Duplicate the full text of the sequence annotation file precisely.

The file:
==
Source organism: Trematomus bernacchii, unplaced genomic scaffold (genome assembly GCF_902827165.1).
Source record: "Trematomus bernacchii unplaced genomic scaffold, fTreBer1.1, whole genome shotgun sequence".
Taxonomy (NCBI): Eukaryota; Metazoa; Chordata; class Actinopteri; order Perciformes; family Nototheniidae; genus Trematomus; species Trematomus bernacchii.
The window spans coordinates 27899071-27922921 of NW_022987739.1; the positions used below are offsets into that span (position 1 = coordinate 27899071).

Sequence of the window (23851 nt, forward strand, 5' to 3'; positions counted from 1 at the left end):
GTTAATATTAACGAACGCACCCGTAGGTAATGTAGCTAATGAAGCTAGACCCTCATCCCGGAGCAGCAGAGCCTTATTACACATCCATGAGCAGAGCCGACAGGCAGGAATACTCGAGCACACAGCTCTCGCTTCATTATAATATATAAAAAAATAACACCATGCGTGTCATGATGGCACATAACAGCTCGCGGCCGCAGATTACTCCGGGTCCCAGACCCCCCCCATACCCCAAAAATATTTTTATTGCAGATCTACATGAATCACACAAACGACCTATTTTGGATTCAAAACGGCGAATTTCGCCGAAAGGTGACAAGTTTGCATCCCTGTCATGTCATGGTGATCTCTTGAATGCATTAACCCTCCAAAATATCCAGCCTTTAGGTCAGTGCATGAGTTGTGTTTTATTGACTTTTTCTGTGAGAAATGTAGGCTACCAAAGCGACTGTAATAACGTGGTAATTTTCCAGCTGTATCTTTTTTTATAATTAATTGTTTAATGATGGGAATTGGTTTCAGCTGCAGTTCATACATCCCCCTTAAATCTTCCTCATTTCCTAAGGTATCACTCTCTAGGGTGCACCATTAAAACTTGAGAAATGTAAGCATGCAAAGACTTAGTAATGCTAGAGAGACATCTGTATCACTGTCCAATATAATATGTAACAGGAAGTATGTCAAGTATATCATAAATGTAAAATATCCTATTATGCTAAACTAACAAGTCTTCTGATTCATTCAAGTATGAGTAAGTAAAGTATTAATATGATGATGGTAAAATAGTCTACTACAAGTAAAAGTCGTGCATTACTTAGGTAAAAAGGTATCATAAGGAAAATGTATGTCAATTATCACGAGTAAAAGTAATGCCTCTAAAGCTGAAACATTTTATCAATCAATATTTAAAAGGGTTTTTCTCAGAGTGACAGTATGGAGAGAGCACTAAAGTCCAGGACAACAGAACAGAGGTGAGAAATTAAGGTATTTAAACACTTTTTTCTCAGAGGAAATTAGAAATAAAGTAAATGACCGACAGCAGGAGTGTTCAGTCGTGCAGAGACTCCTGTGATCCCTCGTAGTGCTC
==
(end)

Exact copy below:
Source organism: Trematomus bernacchii, unplaced genomic scaffold (genome assembly GCF_902827165.1).
Source record: "Trematomus bernacchii unplaced genomic scaffold, fTreBer1.1, whole genome shotgun sequence".
Taxonomy (NCBI): Eukaryota; Metazoa; Chordata; class Actinopteri; order Perciformes; family Nototheniidae; genus Trematomus; species Trematomus bernacchii.
The window spans coordinates 27899071-27922921 of NW_022987739.1; the positions used below are offsets into that span (position 1 = coordinate 27899071).

Sequence of the window (23851 nt, forward strand, 5' to 3'; positions counted from 1 at the left end):
GTTAATATTAACGAACGCACCCGTAGGTAATGTAGCTAATGAAGCTAGACCCTCATCCCGGAGCAGCAGAGCCTTATTACACATCCATGAGCAGAGCCGACAGGCAGGAATACTCGAGCACACAGCTCTCGCTTCATTATAATATATAAAAAAATAACACCATGCGTGTCATGATGGCACATAACAGCTCGCGGCCGCAGATTACTCCGGGTCCCAGACCCCCCCCATACCCCAAAAATATTTTTATTGCAGATCTACATGAATCACACAAACGACCTATTTTGGATTCAAAACGGCGAATTTCGCCGAAAGGTGACAAGTTTGCATCCCTGTCATGTCATGGTGATCTCTTGAATGCATTAACCCTCCAAAATATCCAGCCTTTAGGTCAGTGCATGAGTTGTGTTTTATTGACTTTTTCTGTGAGAAATGTAGGCTACCAAAGCGACTGTAATAACGTGGTAATTTTCCAGCTGTATCTTTTTTTATAATTAATTGTTTAATGATGGGAATTGGTTTCAGCTGCAGTTCATACATCCCCCTTAAATCTTCCTCATTTCCTAAGGTATCACTCTCTAGGGTGCACCATTAAAACTTGAGAAATGTAAGCATGCAAAGACTTAGTAATGCTAGAGAGACATCTGTATCACTGTCCAATATAATATGTAACAGGAAGTATGTCAAGTATATCATAAATGTAAAATATCCTATTATGCTAAACTAACAAGTCTTCTGATTCATTCAAGTATGAGTAAGTAAAGTATTAATATGATGATGGTAAAATAGTCTACTACAAGTAAAAGTCGTGCATTACTTAGGTAAAAAGGTATCATAAGGAAAATGTATGTCAATTATCACGAGTAAAAGTAATGCCTCTAAAGCTGAAACATTTTATCAATCAATATTTAAAAGGGTTTTTCTCAGAGTGACAGTATGGAGAGAGCACTAAAGTCCAGGACAACAGAACAGAGGTGAGAAATTAAGGTATTTAAACACTTTTTTCTCAGAGGAAATTAGAAATAAAGTAAATGACCGACAGCAGGAGTGTTCAGTCGTGCAGAGACTCCTGTGATCCCTCGTAGTGCTC